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Northern part of state seeing more coyotes

The Kentucky Enquirer

COVINGTON -- Vincent Niceley isn't shaken when he sees a coyote. It's a common occurrence, he said.

"I work third (shift) in the Pioneer Park area," the Elsmere resident said. "You can see them often. I have had to stop on 3L (Ky. 17) before because they are chasing rabbits out onto the road."

But in the fall, it's a little chilling to hear their howls.

"In the fall, they get more vocal with their howls and calls. It is then when you can hear them that you realize just how many there are in that area," Niceley said. "You can hear them call from Pioneer Park, Doe Run Lake, the Kenton County Animal Shelter and the hills north between Eaton Concrete and Club Chef. They are thriving in those woods areas."

And it's becoming more and more common, according to the Kentucky Department of Fish and Wildlife Resources, for coyotes to venture from the woods into urban and suburban areas.

Union resident Linda Engelbrink spotted a coyote on her way into work downtown Cincinnati just a few weeks ago. She saw it in the morning, crossing Dixie Highway by (the now closed) Stein Mart in Fort Wright going into the new Krumpelman neighborhood.

"It didn't really frighten me as it is all a part of nature," she said. "People should be aware, however, that they are in their neighborhoods and take necessary precautions to keep pets and children secure.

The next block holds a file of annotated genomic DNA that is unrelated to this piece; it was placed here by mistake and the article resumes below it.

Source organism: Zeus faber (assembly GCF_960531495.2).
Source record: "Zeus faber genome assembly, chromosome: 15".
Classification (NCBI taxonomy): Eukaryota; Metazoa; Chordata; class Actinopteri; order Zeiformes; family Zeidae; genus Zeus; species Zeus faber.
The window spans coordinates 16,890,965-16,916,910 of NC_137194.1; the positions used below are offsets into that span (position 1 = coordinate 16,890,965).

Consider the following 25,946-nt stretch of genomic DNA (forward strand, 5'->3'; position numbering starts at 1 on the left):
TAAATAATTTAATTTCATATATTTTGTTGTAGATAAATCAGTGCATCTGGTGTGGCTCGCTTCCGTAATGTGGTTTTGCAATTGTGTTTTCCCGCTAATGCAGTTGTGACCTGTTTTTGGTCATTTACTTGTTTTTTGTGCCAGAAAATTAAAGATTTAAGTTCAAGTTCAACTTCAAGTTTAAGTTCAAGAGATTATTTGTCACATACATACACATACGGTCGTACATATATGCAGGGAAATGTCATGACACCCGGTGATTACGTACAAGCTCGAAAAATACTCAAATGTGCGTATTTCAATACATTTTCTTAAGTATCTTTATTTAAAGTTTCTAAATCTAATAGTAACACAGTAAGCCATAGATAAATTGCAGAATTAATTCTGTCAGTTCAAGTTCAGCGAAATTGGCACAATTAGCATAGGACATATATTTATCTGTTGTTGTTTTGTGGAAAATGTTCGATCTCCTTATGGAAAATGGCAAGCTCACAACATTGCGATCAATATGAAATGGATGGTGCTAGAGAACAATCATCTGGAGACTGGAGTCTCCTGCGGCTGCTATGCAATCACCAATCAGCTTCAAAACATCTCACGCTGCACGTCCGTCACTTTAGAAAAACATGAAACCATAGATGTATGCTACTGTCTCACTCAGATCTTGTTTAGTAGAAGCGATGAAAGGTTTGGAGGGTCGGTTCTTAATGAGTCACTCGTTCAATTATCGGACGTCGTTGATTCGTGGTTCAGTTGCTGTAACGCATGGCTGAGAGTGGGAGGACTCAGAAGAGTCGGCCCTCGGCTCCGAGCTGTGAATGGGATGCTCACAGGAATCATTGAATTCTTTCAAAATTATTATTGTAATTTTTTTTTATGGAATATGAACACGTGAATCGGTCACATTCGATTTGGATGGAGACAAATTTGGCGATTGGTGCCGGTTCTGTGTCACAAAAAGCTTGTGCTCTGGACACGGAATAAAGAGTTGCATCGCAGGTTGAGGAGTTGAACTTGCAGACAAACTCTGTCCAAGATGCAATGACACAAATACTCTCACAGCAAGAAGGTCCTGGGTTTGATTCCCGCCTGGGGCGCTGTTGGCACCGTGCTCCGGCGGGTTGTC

According to a recent article in Kentucky Afield magazine, the official publication of the Kentucky Department of Fish and Wildlife Resources, reports of coyote sightings in residential areas increase in the spring and early summer as coyotes breed and give birth to pups.

Laura Palmer, furbearer biologist with the Kentucky Department of Fish and Wildlife Resources, said having a basic understanding of these wild animals, which can range in color from reddish to tan to grizzled gray and black, can ease concerns and limit potential conflicts.

"Coyotes are often misunderstood," Palmer told Kentucky Afield. "Most do not bother people. Many times, people do not even know coyotes are living near their homes."

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